Recent research from Stirling University has re-iterated what PAPYRUS knows to be true – that children and young people are left out of global government policies for health and suicide prevention. We’ve been campaigning on this issue for years, and encouraging suicide-safer policies in schools and colleges has been a significant part of our ongoing #SaveTheClass campaign.

Even as we see global progress in terms of discussing mental health, or acknowledging the need to talk about suicide, there is still little space in this conversation for children and young people. This is despite the fact that, in the UK, suicide remains the biggest killer of young people under the age of 35.

Indeed, over 200 schoolchildren are lost to suicide every year in the UK. As difficult as it is for many to talk about suicide, many more find it harder to acknowledge the numbers of children who die in this way. But, the absence of children from global health and suicide prevention policies is a glaring omission.

Last week we heard in various newspapers from Lynne Gilmour, of the Nursing, Midwifery and Allied Health Professions Research Unit (NMAHP-RU) at Stirling, who said:

“Suicide is a global health policy priority, with nearly 800,000 lives lost to suicide annually, and reducing rates is a target of the World Health Organisation Mental Health Action Plan.

“This scoping review mapped key policy documents worldwide and established how they addressed the treatment and care needs of children and young people who are suicidal.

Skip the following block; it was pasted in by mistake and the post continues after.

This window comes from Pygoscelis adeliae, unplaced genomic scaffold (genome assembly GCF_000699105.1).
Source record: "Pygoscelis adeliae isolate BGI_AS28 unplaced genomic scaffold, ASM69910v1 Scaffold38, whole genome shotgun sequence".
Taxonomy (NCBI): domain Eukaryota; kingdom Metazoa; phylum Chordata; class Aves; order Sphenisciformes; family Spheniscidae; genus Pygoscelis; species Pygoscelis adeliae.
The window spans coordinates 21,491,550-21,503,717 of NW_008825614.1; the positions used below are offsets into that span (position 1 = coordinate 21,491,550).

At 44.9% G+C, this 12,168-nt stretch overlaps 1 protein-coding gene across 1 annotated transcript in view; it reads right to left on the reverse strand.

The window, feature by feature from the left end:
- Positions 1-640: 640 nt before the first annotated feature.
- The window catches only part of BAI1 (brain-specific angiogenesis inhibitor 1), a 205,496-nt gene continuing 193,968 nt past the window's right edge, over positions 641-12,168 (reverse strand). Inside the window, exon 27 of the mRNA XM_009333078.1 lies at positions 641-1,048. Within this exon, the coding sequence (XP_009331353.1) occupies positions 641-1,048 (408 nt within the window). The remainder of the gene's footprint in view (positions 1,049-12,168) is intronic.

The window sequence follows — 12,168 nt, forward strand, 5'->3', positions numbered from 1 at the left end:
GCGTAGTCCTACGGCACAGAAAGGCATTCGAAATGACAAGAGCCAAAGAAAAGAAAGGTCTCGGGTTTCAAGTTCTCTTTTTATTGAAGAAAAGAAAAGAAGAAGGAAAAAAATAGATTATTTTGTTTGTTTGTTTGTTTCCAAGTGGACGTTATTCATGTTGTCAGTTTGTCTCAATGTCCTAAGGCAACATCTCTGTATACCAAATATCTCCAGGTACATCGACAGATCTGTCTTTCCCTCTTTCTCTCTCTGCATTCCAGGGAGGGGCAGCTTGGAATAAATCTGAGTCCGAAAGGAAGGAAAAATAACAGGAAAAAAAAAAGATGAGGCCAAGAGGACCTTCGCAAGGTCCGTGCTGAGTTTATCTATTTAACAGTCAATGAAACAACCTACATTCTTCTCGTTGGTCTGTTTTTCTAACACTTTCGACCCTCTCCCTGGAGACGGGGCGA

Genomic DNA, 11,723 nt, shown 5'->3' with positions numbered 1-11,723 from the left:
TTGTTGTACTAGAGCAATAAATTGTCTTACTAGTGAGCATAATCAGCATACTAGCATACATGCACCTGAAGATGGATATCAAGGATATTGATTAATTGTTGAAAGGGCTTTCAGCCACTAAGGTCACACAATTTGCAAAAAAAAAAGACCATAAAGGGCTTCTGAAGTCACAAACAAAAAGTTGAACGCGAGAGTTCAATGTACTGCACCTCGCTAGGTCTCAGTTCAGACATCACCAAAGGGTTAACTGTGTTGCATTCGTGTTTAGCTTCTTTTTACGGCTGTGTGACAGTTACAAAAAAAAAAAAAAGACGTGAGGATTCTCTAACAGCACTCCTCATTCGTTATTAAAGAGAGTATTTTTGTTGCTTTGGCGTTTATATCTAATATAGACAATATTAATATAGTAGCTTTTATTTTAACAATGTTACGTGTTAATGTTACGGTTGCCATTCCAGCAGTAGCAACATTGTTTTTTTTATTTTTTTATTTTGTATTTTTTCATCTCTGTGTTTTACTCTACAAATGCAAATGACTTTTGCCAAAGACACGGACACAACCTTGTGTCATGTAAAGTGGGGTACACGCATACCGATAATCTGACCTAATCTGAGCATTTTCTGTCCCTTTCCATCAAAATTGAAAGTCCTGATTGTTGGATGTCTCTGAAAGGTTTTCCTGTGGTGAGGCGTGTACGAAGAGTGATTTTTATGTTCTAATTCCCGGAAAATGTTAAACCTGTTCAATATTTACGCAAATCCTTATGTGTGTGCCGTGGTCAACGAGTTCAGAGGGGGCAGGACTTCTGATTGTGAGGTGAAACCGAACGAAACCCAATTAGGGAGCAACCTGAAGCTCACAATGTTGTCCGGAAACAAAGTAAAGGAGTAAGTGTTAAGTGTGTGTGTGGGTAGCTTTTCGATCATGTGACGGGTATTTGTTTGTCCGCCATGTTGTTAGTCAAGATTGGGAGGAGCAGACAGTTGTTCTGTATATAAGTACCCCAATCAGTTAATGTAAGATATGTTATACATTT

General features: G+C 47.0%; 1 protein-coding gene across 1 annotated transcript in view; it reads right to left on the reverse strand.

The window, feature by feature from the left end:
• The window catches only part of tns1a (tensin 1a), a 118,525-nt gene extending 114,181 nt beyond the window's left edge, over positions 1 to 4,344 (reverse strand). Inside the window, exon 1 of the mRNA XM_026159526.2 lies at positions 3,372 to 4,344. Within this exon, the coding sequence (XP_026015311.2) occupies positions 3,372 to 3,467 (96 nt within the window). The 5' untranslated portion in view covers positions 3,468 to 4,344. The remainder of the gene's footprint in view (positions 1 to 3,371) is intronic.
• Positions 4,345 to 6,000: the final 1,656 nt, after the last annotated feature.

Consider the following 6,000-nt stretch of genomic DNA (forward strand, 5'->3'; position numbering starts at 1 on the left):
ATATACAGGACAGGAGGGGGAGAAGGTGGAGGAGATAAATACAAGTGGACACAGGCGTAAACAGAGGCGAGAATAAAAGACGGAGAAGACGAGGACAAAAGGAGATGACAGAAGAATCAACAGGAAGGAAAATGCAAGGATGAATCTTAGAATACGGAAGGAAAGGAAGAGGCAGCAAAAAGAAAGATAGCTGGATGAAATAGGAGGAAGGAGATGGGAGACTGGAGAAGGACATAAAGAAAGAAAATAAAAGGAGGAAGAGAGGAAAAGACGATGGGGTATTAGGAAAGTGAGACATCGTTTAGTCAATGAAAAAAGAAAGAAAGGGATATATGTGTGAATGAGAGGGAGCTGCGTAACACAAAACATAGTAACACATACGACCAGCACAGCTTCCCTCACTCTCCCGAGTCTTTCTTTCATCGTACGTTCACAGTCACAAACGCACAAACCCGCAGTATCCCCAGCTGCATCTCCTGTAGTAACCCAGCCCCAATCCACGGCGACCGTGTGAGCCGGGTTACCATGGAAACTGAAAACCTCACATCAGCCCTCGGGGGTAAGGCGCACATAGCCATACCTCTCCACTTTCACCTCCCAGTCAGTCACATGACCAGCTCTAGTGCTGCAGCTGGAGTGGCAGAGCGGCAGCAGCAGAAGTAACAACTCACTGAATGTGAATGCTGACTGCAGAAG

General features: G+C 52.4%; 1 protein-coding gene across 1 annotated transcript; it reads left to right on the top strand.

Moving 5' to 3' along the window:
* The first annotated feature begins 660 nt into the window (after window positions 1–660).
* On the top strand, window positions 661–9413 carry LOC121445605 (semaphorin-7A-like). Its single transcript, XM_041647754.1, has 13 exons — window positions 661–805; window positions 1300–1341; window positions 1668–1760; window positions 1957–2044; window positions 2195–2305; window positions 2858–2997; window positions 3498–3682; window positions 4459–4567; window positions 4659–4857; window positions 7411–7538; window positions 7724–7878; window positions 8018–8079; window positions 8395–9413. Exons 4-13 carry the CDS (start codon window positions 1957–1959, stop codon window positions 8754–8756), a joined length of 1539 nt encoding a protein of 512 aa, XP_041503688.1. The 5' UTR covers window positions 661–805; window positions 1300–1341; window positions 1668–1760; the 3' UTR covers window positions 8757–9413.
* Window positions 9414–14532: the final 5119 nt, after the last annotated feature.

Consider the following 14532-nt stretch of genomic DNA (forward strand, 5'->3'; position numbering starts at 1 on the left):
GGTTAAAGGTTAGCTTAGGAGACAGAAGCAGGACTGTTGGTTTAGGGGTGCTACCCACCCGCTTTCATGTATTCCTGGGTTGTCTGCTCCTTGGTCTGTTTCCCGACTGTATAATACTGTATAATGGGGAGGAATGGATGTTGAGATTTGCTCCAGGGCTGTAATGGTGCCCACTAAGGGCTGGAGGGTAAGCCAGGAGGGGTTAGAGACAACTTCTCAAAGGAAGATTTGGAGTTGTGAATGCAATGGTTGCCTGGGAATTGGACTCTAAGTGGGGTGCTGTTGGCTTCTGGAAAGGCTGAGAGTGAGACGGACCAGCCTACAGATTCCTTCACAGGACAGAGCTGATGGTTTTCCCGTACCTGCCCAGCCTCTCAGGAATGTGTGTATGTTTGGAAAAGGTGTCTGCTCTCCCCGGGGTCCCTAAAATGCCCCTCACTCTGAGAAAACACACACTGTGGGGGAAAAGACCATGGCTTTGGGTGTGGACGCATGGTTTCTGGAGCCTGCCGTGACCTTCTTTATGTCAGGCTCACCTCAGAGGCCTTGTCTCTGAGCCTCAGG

“It highlighted a potential gap in policy that could lead to the needs of this very vulnerable group being overlooked, and varying interpretations of how they should be provided for.

“National guidelines – in countries including the UK, New Zealand and Ireland – contain recommendations that children and young people who are considered to be at risk of suicide are assessed by a child and adolescent mental health practitioner, however, stop short of recommending treatments and interventions beyond this.”

Clearly there is a problem both nationally and globally. Here at PAPYRUS we remain committed to campaigning on this front as well as providing confidential advice and support for children and concerned others via our helpline HOPELINEUK. We welcome the findings of the research by Stirling University as they support our focus on young people. We will continue, with the help of our incredible supporters, the vital work of helping to save young lives.

One comment on “Stirling University Research

  1. sally mcnabb on

    I am looking for people to become involved with a project bringing together mental health resources for parents, parenting support and information about ways to connect with what is going on in their area/ signposting to support. It is in Gloucestershire but does not require you to be local. IT, media, social care or early years professionals, mental health background. Also looking for stories of hope: people who have grown up with ACEs or whose children have had ACEs and who are prepared to be recorded speaking about what helped them through.


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